mw13- based on your reasoning I think we should all make up our own chumras about health issues and just start enforcing them. Because even if they are overkill, or found not to be the core cause or even the solution, if a bunch of posters in an online forum think it makes sense to them – by golly run with it!June 23, 2017 5:27 pm at 5:27 pm #1303186
Well, I think if you explained your reasoning it could help us understand your argument.June 23, 2017 5:29 pm at 5:29 pm #1303188
There is a libertarian perspective that there should be NO regulation or interference with individual use of any product or service, no matter the risk to a minority. SouthWest Airlines, for example, got a lot of flak when it agreed not to serve peanuts on any flight where any passenger claimed to have an allergy risk, without even requiring any proof. Legally, they are required to accommodate such requests along with any other reasonable requests. Its gotten silly since on a flight to Las Vegas last month, a passenger in the row behind me boarded with a real pig that she characterized as a “companion animal” which must be allowed on board. The flight was too crowded for me to change seats.June 23, 2017 6:16 pm at 6:16 pm #1303200
There’s nothing wrong with companion animals.June 23, 2017 6:21 pm at 6:21 pm #1303202
Mw13 -“As others have pointed out, a lack of peanuts has never killed anybody. Peanuts have. Shouldn’t the answer here be obvious?”
As the statistics have pointed out, a lack of sports in school has never killed anybody. Sports have. Shouldn’t the answer be obvious?!?June 23, 2017 6:42 pm at 6:42 pm #1303205
The lack of peanuts does kill people. Peanuts are one of the best weapons against malnutrition.June 23, 2017 6:42 pm at 6:42 pm #1303206
Sports aren’t an inherently dangerous activity. Exposing someone with a peanut allergy to a peanut is.June 23, 2017 7:10 pm at 7:10 pm #1303216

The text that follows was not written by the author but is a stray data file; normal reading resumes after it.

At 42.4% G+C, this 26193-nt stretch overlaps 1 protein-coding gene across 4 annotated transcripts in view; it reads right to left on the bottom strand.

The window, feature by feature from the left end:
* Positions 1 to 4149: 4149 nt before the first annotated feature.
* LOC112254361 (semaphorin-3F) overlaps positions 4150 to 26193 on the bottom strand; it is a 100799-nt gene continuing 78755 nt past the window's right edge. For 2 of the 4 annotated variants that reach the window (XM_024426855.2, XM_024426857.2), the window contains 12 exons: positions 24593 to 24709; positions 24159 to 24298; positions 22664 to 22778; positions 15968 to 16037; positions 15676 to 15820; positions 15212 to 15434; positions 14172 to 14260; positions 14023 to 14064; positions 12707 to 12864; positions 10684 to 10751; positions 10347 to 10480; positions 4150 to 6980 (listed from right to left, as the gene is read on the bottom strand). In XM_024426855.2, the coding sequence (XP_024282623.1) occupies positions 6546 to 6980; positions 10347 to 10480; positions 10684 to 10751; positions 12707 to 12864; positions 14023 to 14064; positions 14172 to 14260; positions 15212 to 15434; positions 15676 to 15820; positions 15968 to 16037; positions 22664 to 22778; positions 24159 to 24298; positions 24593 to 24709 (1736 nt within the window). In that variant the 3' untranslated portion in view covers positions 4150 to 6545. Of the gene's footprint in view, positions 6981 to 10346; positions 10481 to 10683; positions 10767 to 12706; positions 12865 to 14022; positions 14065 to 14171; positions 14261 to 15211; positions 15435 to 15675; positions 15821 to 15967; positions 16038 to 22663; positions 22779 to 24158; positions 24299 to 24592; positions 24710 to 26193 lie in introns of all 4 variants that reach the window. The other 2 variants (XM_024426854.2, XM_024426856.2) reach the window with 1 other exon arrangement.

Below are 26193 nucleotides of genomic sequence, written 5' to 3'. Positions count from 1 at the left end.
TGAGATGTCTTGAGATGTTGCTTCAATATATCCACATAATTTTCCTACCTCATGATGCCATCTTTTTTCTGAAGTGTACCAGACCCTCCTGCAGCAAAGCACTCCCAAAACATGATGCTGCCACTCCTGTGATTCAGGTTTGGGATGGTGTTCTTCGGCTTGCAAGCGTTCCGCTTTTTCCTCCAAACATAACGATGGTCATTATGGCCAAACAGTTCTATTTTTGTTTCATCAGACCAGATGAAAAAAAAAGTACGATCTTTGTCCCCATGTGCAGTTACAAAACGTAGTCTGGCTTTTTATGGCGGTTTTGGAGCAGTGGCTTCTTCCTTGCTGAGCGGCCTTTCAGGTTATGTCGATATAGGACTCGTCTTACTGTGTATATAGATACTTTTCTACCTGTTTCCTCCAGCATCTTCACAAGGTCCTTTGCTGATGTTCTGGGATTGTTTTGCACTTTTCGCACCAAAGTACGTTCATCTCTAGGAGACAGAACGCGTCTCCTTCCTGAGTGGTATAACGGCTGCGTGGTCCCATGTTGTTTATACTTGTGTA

Some people have heart conditions that don’t allow them to participate in sports, much the same as some people are allergic to peanuts.June 23, 2017 7:12 pm at 7:12 pm #1303221
Sports aren’t an inherently dangerous activity.
are you sure about that?
Some people have heart conditions that don’t allow them to participate in sports, much the same as some people are allergic to peanuts
that’s just silly. Why insert comments like that into this discussion?June 23, 2017 7:59 pm at 7:59 pm #1303224
It’s been going on the whole thread.June 24, 2017 10:41 pm at 10:41 pm #1303237
I am. What is inherently dangerous about sports?June 24, 2017 10:55 pm at 10:55 pm #1303281
The way people find out about their heart conditions that don’t allow them to play sports is when they have an incident when playing a sport. This makes sports dangerous.June 24, 2017 11:39 pm at 11:39 pm #1303299
Or you could test for heart conditions before playing. Another good way to find out.June 25, 2017 12:33 am at 12:33 am #1303304
People who pay tuition can’t afford healthcare.June 25, 2017 2:13 am at 2:13 am #1303326
But have time to troll…June 25, 2017 7:15 am at 7:15 am #1303335
What about Bein Adam L’Chaveiro?
I have a child with a severe milk allergy in High School. When they had a program with Dairy, she spent the next lesson in the yard, because the whole school smelled of chocolate milk. Most people can’t smell dairy, but it makes her itch in her throat, Touching dairy is worse. And eating dairy is anaphalactic.
She is a totally normal girl, who can’t eat dairy.
Why can’t we all think of others who have to cope daily with the not so easy task of being allergic?! What about the fine print on packaging? Marshmellows that are made from fish products (for those allergic to fish)? Etc.?
The school has a tremedous responsibility to children with special health needs (i.e. allergies, diabetes, etc). They want their children safe.
If a parent doesn’t like it, send their child to another school. Aren’t the children in school to learn middos and derech eretz? Derech Eretz kadma L’Torah. If you don’t like it – leave!